While OSS takes care of some routine duties, I'd like to buy a few really high quality apps. Don't hate the commercial software.
Re: Why is this a thing now?
Make a list of all URLs that a modem/router supports. Hit them all repeatedly with fuzzing and time the response. Scan for open ports and send them HTTP requests too. Hit the slowest results repeatedly and you'll usually cause a failure of some kind - OOM, buffer overflow, deadlock threads, or a good old fashioned brown-out.
Why is this a thing now?
Is there any consumer or "small business" device that isn't trivial to crash? Many of them don't even need to be provoked.
Anyone who has driven through Oregon a few times knows that a good number of cities have nothing but traffic fines supporting them. The speed limits are exceptionally low, there's a kid holding a radar gun in a Dodge Charger police car every two miles, and good luck finding a fair traffic judge.
Were the installers of the traffic cameras proper "Engineers" as required by Oregon? Doubt it. Better lock them up per local redneck law.
Burning down the Whitehouse to keep warm
Pai could have blamed spying and expensive Internet prices on Obama's collusion with Google while accepting telco bribes to do nothing new about it. He would get his money, he would become the hero of idiots, he'd have lots of spare time, and nobody would get hurt.
It takes a special kind of asshole to set out destroying a pillar of technology for the entire country just because you got promoted in the job you hate doing.
The global arms dealer
Is there another press release proclaiming that criminals using Cloudflare will soon be able interact with compromised IoT devices more efficiently than before?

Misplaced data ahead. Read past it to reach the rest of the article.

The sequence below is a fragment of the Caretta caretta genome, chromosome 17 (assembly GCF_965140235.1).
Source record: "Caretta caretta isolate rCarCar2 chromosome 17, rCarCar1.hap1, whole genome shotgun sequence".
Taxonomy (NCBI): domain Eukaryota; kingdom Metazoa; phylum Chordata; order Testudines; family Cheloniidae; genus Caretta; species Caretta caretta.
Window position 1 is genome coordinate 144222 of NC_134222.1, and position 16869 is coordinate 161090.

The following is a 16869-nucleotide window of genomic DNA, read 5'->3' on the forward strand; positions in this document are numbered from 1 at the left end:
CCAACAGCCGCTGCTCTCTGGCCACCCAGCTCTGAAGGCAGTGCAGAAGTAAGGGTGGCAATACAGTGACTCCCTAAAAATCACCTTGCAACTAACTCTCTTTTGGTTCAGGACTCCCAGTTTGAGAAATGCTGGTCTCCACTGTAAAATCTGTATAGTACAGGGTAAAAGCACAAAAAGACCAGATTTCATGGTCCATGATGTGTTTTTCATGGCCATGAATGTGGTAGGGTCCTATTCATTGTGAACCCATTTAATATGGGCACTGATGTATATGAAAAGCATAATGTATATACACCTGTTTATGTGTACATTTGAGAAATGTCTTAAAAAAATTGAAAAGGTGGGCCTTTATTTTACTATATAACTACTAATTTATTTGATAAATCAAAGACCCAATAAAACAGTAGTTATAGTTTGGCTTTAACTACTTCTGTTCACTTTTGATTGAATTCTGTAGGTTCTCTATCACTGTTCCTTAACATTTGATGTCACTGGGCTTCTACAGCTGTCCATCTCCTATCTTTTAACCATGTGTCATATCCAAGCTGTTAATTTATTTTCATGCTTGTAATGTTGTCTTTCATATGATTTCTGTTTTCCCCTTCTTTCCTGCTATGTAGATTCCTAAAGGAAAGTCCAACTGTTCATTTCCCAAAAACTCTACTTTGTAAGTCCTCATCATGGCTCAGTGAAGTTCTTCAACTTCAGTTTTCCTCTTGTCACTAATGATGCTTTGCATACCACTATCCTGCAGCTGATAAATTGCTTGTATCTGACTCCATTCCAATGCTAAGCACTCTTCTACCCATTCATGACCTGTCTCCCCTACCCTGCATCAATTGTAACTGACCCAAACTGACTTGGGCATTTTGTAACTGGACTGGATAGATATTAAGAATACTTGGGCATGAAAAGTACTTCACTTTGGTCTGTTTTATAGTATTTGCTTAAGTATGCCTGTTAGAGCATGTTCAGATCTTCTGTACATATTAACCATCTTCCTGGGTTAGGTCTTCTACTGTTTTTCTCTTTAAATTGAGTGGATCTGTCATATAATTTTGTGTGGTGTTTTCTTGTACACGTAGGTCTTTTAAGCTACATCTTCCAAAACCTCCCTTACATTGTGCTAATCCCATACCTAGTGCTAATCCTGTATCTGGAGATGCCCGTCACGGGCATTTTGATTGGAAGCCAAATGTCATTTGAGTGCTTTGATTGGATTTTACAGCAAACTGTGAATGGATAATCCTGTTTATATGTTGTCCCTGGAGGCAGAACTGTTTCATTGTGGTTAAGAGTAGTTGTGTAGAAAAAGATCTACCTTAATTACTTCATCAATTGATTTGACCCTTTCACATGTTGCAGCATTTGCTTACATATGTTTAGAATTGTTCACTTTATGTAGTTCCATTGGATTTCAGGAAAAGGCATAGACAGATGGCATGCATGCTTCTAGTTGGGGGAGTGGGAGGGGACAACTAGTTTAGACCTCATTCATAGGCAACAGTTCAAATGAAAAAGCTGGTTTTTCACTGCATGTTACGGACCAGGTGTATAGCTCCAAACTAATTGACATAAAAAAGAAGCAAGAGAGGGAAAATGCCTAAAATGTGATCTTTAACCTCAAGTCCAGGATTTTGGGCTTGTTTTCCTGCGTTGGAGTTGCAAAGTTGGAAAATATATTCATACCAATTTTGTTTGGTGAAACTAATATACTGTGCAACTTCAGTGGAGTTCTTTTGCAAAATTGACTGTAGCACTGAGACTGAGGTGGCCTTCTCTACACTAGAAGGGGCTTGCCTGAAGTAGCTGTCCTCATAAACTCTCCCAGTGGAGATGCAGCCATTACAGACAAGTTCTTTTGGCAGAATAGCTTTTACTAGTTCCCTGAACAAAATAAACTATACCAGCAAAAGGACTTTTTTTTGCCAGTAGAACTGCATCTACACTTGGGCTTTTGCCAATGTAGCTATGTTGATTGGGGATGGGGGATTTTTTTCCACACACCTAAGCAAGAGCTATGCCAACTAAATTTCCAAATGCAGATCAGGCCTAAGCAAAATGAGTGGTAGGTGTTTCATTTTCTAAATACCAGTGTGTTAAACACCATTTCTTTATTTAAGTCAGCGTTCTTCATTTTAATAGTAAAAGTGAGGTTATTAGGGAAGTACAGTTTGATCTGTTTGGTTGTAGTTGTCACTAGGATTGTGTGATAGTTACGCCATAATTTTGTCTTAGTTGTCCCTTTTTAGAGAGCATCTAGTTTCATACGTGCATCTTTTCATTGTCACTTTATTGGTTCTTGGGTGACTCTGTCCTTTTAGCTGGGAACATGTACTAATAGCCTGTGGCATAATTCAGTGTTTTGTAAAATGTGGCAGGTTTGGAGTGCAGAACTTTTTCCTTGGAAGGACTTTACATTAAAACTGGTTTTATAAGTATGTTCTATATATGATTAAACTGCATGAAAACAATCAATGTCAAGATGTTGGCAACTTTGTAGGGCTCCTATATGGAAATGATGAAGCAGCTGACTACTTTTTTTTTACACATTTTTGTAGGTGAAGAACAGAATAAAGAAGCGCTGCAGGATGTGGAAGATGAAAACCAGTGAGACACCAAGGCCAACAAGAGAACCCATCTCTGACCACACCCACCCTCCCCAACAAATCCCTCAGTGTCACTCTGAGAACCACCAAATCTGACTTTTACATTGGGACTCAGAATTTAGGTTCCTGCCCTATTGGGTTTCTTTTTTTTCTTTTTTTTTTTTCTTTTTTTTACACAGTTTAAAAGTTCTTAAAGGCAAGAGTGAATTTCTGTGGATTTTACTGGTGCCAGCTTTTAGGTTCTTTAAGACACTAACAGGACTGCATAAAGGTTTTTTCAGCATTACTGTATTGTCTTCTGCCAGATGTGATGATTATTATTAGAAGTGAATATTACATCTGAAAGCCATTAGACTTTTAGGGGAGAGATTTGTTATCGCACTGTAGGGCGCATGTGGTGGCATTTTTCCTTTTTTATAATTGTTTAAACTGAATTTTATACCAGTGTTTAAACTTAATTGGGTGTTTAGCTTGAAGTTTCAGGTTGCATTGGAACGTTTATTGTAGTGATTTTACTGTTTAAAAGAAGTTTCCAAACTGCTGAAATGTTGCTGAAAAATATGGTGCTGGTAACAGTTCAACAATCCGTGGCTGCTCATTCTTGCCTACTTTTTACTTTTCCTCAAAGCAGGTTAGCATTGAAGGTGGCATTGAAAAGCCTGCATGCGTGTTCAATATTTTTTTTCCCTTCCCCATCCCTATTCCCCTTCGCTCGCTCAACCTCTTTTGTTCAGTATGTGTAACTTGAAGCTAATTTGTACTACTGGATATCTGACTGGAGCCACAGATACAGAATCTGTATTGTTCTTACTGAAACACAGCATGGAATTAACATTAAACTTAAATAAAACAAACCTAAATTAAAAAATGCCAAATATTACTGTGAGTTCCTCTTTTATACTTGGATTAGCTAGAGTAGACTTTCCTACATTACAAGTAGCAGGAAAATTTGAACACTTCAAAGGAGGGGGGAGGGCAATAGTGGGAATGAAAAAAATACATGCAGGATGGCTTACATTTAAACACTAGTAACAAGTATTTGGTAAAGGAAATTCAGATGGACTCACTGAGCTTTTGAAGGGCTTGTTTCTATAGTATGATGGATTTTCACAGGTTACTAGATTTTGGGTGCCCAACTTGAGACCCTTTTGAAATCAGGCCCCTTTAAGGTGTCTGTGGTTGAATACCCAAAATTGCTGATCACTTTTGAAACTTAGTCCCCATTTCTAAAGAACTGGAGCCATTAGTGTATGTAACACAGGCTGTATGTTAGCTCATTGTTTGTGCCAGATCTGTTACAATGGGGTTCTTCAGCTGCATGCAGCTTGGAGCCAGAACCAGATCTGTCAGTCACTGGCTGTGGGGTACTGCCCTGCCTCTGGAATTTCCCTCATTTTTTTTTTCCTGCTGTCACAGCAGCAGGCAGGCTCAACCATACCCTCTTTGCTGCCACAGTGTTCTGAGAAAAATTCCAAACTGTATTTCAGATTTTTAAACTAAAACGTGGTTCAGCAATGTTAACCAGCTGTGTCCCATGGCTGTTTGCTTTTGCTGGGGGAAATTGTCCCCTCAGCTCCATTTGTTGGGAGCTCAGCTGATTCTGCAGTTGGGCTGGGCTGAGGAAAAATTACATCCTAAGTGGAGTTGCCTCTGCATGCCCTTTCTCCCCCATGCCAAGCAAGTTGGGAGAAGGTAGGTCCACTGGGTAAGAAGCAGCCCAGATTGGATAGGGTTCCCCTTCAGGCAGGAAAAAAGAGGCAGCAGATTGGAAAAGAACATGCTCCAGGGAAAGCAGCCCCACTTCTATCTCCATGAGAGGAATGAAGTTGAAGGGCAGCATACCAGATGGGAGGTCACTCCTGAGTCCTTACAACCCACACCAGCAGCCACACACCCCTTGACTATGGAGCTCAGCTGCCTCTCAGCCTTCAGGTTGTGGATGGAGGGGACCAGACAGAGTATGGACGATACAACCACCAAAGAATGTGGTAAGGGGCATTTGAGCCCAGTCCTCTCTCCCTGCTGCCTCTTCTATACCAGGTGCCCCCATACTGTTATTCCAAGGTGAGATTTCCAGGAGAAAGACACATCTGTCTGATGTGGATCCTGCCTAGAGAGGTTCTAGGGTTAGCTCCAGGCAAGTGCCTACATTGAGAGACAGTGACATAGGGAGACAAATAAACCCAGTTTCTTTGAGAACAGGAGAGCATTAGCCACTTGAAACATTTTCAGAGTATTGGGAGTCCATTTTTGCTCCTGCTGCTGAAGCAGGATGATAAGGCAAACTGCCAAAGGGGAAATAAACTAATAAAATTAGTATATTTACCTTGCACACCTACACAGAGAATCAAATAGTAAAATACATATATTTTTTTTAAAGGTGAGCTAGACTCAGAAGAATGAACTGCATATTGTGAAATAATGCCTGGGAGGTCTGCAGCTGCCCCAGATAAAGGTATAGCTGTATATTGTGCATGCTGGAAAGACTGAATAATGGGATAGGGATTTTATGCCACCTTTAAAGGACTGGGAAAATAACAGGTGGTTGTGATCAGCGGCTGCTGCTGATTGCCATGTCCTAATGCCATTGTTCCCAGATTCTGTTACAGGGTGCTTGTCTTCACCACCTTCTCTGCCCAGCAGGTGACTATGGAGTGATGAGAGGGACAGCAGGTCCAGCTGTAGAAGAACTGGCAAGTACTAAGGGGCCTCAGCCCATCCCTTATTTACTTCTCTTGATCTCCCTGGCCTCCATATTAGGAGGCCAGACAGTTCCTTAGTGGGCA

Product page says it has 49ns uplink latency as a 1Gbps to 10Gbps mux.
If I'm doing math right, a sensibly sized packet takes 12176 ns to arrive and 1217.6 ns to exit. That means the head of the packet must be delayed by at least 10958.4 ns to prevent a buffer under-run. It seems that the timing is for either a very small packet or it's measuring latency of the last bit in the packet. Each packet queuing to prevent a collision would also add another 1218 ns of latency.
Either way, it's after midnight and I shouldn't be attempting math.
"government control is the key to the ability to speak your mind"
That pretty much sums up why the US Government was originally created, but hey, let's all try some medieval law for a while. Who's up for feudalism?
The Californian part of this world wouldn't mind Uber's cash bonfire burning out either. Between Uber's "Assholes win" mission statement and Lyft's horrible software security, the old cabs are a refreshing bit of simplicity.
The first step is to see what you have done
Java's native UI sucks. It started out as a bunch of randomly arriving callbacks and semi-documented magical containers then evolved into heavyweight event-driven layers of code-generated-code that you were wrongly assured would look right on each system. From there it only gets worse if you want to touch pixels and sound samples. This is why (non Android) Java became mostly a server language.
All the desktop operating systems